Warning signs of a “stimulus” check scam

By Elvis Huff on December 30, 2020
4 minute read

With the recent signing of the Coronavirus relief bill, AKA Stimulus Check bill, into law, the second round of stimulus funds are on their way. Now that the promise of additional funds have become reality, criminals are increasing their tactics to get your information and your money.

Here are 8 warning signs from CNET and the IRS to watch for involving your economic impact payment (EIP):

  1. If you are told by text there is a second check
    Some consumers have reported received a text that asks them to click a link to receive their funds. You do not have to click a link to receive your EIP funds.

    Additionally, you should have an eye of suspicion on requests about your information or money that come through via text message.

  2. If you are asked to verify or provide financial information by phone, email, or text to speed up the delivery of your payment
    The IRS never calls or emails you to confirm your information. Read the IRS press release here.
  3. The person you are talking to via text or email uses language other than “economic impact payment”
    Per the IRS, the official verbiage is “economic impact payment”. Criminals will likely use other terms including the word stimulus.
  4. If you are a retiree, who does not normally file a tax return and someone offers to submit information for you. Or, claims you must verify the information before getting your check
    Per the IRS, no action is needed from retirees that do not file a tax return to receive funds.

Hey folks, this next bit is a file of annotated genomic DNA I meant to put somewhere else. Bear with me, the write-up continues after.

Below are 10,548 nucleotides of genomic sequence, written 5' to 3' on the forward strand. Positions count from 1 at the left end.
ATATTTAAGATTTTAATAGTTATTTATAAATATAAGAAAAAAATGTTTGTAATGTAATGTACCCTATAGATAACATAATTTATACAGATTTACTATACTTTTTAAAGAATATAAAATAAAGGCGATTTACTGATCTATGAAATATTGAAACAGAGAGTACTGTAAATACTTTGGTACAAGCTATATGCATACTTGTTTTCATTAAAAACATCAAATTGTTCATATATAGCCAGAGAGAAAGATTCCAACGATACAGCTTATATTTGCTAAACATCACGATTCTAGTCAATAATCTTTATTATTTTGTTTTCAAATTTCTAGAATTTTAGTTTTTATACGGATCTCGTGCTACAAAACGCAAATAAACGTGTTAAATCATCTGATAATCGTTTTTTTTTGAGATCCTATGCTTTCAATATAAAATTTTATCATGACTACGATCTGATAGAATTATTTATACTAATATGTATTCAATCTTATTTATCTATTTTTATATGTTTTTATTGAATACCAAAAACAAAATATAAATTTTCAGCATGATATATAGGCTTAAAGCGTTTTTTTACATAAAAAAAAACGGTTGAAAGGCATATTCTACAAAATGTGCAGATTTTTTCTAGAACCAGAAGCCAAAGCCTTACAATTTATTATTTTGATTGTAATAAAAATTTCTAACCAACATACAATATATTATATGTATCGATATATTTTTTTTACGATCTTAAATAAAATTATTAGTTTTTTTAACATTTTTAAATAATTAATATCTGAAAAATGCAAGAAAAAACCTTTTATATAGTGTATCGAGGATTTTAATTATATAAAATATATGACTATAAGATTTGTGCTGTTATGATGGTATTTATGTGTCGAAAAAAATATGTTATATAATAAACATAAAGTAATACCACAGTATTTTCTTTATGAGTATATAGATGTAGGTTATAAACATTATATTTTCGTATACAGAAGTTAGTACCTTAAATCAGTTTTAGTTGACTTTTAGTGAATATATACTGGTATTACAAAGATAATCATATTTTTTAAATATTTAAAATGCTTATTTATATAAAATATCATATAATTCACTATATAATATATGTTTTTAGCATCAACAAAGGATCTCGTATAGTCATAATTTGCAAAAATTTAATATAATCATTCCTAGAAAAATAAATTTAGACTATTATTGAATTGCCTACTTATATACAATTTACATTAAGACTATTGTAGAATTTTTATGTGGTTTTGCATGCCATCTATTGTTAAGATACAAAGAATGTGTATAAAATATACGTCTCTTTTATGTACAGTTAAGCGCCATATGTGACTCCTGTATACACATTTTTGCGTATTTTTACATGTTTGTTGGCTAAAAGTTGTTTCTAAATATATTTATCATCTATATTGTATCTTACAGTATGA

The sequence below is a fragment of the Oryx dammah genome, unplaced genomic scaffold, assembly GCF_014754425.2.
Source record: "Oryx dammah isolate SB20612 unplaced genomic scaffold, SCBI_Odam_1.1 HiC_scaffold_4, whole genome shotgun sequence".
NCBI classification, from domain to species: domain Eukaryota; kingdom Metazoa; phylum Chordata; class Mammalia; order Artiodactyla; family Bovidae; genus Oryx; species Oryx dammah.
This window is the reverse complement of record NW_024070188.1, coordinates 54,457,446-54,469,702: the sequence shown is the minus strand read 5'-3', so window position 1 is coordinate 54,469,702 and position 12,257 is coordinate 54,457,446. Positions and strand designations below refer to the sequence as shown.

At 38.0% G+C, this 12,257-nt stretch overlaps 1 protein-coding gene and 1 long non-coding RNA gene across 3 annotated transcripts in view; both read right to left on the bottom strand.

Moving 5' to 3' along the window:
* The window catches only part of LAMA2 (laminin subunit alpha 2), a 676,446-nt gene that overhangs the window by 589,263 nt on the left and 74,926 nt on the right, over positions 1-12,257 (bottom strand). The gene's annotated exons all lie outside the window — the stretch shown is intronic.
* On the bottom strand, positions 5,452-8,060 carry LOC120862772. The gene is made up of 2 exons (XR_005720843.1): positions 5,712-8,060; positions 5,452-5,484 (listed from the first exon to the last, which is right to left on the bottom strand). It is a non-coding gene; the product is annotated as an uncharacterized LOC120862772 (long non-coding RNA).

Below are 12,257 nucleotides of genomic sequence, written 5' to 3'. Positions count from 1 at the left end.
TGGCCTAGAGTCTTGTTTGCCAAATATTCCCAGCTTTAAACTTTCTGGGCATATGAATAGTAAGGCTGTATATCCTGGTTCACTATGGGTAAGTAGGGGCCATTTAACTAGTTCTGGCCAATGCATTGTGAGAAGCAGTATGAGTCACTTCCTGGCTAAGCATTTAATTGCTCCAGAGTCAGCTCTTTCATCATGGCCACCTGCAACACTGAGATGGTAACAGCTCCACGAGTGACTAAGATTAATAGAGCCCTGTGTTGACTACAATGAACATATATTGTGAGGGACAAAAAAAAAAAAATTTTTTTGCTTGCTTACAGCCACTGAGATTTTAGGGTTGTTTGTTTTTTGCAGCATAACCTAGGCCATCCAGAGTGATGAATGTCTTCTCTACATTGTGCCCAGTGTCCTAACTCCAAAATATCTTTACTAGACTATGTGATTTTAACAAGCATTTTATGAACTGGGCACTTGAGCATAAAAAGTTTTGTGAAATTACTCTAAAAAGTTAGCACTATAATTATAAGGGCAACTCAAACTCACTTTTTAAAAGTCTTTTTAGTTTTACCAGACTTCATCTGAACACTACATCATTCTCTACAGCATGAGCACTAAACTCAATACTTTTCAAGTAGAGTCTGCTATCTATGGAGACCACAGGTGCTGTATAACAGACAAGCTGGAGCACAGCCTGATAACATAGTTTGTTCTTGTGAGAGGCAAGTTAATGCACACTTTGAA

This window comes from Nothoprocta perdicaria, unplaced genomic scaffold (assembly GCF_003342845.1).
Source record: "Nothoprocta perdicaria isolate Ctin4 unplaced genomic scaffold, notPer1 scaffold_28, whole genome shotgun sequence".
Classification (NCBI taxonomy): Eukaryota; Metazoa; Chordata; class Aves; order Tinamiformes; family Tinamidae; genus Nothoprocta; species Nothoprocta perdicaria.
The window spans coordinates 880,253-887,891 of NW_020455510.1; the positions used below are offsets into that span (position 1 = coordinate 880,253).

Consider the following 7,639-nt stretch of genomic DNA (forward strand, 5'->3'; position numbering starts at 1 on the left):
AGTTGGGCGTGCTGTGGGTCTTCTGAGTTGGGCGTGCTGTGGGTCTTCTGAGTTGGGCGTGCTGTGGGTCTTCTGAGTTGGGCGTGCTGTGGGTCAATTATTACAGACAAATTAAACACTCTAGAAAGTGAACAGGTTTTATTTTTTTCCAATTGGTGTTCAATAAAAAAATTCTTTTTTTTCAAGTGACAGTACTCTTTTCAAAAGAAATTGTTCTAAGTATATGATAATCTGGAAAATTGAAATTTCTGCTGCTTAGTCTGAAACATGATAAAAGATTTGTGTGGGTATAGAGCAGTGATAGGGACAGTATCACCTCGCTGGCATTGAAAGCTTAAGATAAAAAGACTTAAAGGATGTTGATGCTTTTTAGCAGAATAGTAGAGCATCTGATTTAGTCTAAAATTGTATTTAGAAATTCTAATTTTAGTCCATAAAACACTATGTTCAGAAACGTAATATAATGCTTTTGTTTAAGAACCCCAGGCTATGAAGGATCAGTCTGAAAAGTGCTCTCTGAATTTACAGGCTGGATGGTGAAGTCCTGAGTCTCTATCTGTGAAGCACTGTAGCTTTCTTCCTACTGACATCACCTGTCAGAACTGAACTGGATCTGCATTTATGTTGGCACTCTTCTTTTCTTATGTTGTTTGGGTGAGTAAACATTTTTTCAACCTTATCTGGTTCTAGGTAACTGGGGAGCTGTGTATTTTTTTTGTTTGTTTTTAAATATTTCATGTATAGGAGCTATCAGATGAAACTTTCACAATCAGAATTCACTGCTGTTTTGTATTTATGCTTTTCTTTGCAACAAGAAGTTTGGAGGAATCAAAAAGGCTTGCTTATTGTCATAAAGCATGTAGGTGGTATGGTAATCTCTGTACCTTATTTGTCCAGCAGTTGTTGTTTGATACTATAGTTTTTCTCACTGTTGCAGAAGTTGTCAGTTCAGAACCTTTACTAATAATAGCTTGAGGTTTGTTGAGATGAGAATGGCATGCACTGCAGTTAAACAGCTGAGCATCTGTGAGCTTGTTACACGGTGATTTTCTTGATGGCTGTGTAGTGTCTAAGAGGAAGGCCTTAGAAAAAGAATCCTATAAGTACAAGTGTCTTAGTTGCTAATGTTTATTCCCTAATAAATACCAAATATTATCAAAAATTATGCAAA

5.  If you get a random fake check in the mail
    Did you receive a random check in the mail? Is the amount odd, or include cents? Does the check contain a letter asking you to call/text/email to confirm once received? If you answer ‘yes’ to any of these questions, odds are you are about to scammed. Discard this check and letter securely.
  6. If someone says they can get you your payment faster
    There are no intermediaries between you and the IRS to get you your funds faster. Avoid these claims to get faster funding.
  7.  If you receive email attachments promising special information about payments or refunds
    The IRS will not contact you via email.
  8.  If you are told you have to pay to get your check
    The IRS is not going to ask you to pay to receive your funds.

For additional tips, check out my earlier posts about Coronavirus scams:  Avoiding coronavirus (COVID-19) scams and Coronavirus scams, part 2: PPP fraud.

Wilson Bank and Trust is here for you. Should you need help, please do not hesitate to reach out to us online at wilsonbank.com, our mobile app, or call us at (844) WBT-BANK (844-928-2265).

Have another thought, tip or suggestion? Leave it in the comments below. I would love to hear from you!

Posted by Elvis Huff

Elvis Huff worked as an officer and network administrator for 12 years with the Lebanon Police Department and has also served as an adjunct professor in information systems at Cumberland University. Read More »

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